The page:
‘Getting Creative with Coffee’
Coffee 1652’s Pete Atmore discusses the creation and introduction of ‘Shuka’, Chester Zoo’s exclusive coffee brand with Ian Reynolds-Young of Planet Vending
There’s ‘coffee’, and then there’s ‘creative coffee’. Even before you meet Pete Atmore, when your only evidence of him is his business card, you’re aware that here is a man of the ‘creative coffee’ variety.
The clue is in the name of the company, ‘coffee 1652’. I’m a bit of a wannabe coffee nerd so I recognised the allusion in the use of 1652. That’s when the first coffee house in England opened, in St. Michael’s Alley, Cornhill, in the City of London. That’s smart, that’s clever; that appeals to my sense of humour and it demonstrates to me that creating something new, blazing a trail, is high on the company’s agenda.
It’s only when our interview is over that I bring up the connotations of the company name. Pete, urbane as ever, compliments me on getting the gag. Had I failed to mention it, the subject wouldn’t have arisen. He’s not the sort of bloke to take the ‘look-at-us-aren’t-we-clever?’; cheap-shot approach. It’s a fitting end to our chat, because it reflects the whole timbre of Pete Atmore’s approach to the business of ‘creative coffee’.
We had arranged to meet to discuss the development of the exclusive ‘Shuka’ coffee brand, for Chester Zoo. Since its introduction of Shuka, at Easter 2011, the UK’s leading animal attraction has seen a huge hike in coffee sales across its estate. The question I want to ask is so impertinent that I swallow it back: ‘how on earth does a company from St.Helen’s take on the big guns of coffee and beat them to a blue-chip client?’ My face must give my thoughts away, because Pete doesn’t need words to understand the question.
‘We’d just completed a coffee supply agreement with Chester Race Course and I was chatting to the Executive Chef there when he happened to mention that his opposite number at Chester Zoo was looking to organise another coffee supplier’, he said. ‘I knew it was very much ‘last minute’, so I got in touch straight away and I was told an appointment was about to be made, but that I was welcome to come in if I thought I could bring something new to the party.’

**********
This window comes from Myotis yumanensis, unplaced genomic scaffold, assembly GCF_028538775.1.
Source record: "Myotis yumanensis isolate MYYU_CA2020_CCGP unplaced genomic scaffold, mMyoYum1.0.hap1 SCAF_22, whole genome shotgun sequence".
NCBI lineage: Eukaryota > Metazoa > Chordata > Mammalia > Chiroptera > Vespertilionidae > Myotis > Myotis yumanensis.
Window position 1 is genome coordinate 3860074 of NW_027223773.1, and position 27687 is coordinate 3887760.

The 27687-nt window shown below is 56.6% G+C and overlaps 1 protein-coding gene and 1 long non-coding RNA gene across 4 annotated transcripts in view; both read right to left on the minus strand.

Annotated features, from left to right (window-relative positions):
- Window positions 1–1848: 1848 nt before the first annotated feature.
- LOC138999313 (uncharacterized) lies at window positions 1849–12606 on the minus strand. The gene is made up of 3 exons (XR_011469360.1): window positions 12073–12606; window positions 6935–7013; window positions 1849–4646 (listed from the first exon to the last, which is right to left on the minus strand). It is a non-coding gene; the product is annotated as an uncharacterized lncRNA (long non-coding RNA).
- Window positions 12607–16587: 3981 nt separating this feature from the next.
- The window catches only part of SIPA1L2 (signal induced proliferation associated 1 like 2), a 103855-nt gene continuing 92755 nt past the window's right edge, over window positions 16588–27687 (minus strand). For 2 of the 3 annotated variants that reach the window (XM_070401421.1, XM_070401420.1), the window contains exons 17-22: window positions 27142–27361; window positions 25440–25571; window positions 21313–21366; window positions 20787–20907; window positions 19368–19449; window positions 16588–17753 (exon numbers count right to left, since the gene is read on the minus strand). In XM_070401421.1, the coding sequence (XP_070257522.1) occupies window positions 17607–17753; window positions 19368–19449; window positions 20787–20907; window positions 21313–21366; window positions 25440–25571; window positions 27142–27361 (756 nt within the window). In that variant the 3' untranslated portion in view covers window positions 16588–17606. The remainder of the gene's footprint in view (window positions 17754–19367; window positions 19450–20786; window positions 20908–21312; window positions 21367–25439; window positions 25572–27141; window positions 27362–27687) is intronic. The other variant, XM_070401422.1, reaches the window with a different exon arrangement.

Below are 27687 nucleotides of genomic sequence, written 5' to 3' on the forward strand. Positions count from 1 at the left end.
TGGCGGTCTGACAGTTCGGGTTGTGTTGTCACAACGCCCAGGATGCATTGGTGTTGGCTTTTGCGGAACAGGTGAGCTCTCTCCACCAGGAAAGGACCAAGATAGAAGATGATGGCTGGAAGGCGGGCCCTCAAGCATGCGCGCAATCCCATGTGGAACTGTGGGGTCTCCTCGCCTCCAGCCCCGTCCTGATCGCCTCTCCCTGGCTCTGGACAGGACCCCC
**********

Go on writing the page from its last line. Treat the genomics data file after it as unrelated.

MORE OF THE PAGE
Conservation and sustainability
That was quite a challenge. Two international coffee brands were already on site; however, coffee 1652 stepped up to the plate brandishing a Big Idea and smashed the others out of the park.
‘Conservation and sustainability are at the core of everything Chester Zoo does’, Pete said. He’s right; on its web site, Chester Zoo states: ‘our mission is to be a major force in conserving biodiversity worldwide, and we do it through a combination of field conservation, research, conservation breeding, animal welfare, and education. Pete said, ‘I thought, ‘what if the coffee was an extension of the zoo’s commitment to sustainability?’
‘We have a relationship with a coffee plantation at Monte Sion in El Salvador’, Pete says. ‘The plantation is owned by a husband and wife team and what they’ve achieved there is an object lesson for plantations across the world. The workers there have reasonable housing, free vaccinations and access to health care. The family built a school for the village and they’ve undertaken to pay the tuition fees of undergraduates, so long as they commit to returning to the village, so that their newly-acquired skills can benefit the whole community.’
Pete saw the opportunity to create a coffee offer that was, in itself, the happy ending to a story about ethical, sustainable trading; from harvest, through RFA certification and monitoring, to the coffee bar, to the consumer. See Part Two for the next installment…